Stationary-phase EPR for exploring protein structure, conformation, and dynamics in spin-labeled proteins.
- Author(s): López, Carlos J
- Fleissner, Mark R
- Brooks, Evan K
- Hubbell, Wayne L
- et al.
Published Web Locationhttps://doi.org/10.1021/bi5011128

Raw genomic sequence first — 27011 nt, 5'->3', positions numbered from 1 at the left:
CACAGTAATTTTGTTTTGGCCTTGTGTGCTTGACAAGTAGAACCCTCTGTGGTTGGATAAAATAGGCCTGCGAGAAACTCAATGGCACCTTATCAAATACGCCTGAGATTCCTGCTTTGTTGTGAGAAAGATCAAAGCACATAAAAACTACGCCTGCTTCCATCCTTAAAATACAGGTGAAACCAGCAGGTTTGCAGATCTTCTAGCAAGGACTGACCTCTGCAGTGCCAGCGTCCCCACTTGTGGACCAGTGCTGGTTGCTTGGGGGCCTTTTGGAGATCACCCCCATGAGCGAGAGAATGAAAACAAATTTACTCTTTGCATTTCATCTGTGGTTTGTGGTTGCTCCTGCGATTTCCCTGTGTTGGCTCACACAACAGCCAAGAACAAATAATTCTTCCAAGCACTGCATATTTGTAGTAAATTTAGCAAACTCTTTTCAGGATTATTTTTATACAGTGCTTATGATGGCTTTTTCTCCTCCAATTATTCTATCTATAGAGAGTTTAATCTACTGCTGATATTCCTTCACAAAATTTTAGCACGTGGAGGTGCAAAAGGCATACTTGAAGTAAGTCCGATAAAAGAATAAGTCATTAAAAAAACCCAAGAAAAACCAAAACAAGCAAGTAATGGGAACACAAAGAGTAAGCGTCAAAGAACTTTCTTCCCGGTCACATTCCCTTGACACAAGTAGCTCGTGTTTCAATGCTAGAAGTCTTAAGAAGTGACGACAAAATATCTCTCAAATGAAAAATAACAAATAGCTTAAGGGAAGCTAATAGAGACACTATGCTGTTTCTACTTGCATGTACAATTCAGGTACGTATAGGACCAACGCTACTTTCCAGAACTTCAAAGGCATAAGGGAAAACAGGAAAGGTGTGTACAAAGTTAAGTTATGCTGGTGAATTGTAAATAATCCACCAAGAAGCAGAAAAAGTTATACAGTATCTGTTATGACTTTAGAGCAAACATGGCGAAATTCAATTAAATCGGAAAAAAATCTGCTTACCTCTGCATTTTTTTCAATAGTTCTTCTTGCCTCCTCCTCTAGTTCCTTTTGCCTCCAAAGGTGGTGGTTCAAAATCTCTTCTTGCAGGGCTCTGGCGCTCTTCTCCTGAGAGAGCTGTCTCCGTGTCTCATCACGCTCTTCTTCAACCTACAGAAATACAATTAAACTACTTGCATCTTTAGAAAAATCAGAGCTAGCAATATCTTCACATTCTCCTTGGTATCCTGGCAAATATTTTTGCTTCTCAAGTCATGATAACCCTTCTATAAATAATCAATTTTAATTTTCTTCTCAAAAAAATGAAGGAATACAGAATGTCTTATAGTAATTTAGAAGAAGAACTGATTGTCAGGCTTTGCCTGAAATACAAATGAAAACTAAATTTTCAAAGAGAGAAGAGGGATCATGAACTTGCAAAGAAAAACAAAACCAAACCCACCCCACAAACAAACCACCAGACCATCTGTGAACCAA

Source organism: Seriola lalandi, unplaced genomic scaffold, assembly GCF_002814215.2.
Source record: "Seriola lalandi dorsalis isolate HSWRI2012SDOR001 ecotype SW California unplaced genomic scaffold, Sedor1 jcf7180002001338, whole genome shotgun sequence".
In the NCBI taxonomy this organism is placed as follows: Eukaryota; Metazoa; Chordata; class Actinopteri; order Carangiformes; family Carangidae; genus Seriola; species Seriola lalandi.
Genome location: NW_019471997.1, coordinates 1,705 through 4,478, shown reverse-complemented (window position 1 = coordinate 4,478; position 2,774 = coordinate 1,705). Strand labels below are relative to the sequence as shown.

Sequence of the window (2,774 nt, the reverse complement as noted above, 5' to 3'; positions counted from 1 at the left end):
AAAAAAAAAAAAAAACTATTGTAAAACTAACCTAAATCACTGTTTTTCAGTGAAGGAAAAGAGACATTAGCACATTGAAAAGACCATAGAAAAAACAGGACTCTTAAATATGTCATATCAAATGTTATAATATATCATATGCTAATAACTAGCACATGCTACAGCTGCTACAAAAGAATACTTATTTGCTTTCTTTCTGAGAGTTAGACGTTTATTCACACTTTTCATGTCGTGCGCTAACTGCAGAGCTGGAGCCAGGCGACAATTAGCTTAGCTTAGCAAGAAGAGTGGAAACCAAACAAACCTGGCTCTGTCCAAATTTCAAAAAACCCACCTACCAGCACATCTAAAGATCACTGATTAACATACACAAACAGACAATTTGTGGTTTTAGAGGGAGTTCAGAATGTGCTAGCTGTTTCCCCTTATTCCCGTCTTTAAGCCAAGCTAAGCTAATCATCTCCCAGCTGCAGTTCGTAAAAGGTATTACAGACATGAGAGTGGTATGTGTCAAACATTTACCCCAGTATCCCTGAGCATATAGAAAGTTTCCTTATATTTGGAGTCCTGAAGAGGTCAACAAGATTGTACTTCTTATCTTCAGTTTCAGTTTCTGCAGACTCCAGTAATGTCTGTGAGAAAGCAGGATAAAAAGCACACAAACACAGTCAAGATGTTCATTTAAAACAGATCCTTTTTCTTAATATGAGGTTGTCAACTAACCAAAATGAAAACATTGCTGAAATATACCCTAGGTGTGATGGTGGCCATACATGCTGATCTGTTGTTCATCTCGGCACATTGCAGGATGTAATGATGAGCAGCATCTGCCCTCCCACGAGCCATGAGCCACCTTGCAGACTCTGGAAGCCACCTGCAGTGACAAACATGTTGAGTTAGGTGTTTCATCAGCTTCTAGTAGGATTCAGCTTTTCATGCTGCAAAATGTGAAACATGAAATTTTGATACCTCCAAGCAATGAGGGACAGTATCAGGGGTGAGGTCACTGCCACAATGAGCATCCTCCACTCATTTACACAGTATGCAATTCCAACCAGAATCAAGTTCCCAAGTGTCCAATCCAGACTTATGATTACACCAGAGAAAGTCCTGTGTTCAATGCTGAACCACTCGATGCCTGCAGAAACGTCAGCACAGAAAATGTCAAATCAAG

Proteins tethered to solid supports are of increasing interest in bioanalytical chemistry and protein science in general. However, the extent to which tethering modifies the energy landscape and dynamics of the protein is most often unknown because there are few biophysical methods that can determine secondary and tertiary structures and explore conformational equilibria and dynamics of a tethered protein with site-specific resolution. Site-directed spin labeling (SDSL) combined with electron paramagnetic resonance (EPR) offers a unique opportunity for this purpose. Here, we employ a general strategy using unnatural amino acids that enables efficient and site-specific tethering of a spin-labeled protein to a Sepharose solid support. Remarkably, EPR spectra of spin-labeled T4 lysozyme (T4L) reveal that a single site-specific attachment suppresses rotational motion of the protein sufficiently to allow interpretation of the spectral line shape in terms of protein internal dynamics. Importantly, line shape analysis and distance mapping using double electron-electron resonance reveal that internal dynamics, the tertiary fold, conformational equilibria, and ligand binding of the tethered proteins were similar to those in solution, in contrast to random attachment via native lysine residues. The results of this study set the stage for the development of an EPR-based flow system that will house soluble and membrane proteins immobilized site-specifically, thereby enabling facile screening of structural and dynamical effects of binding partners.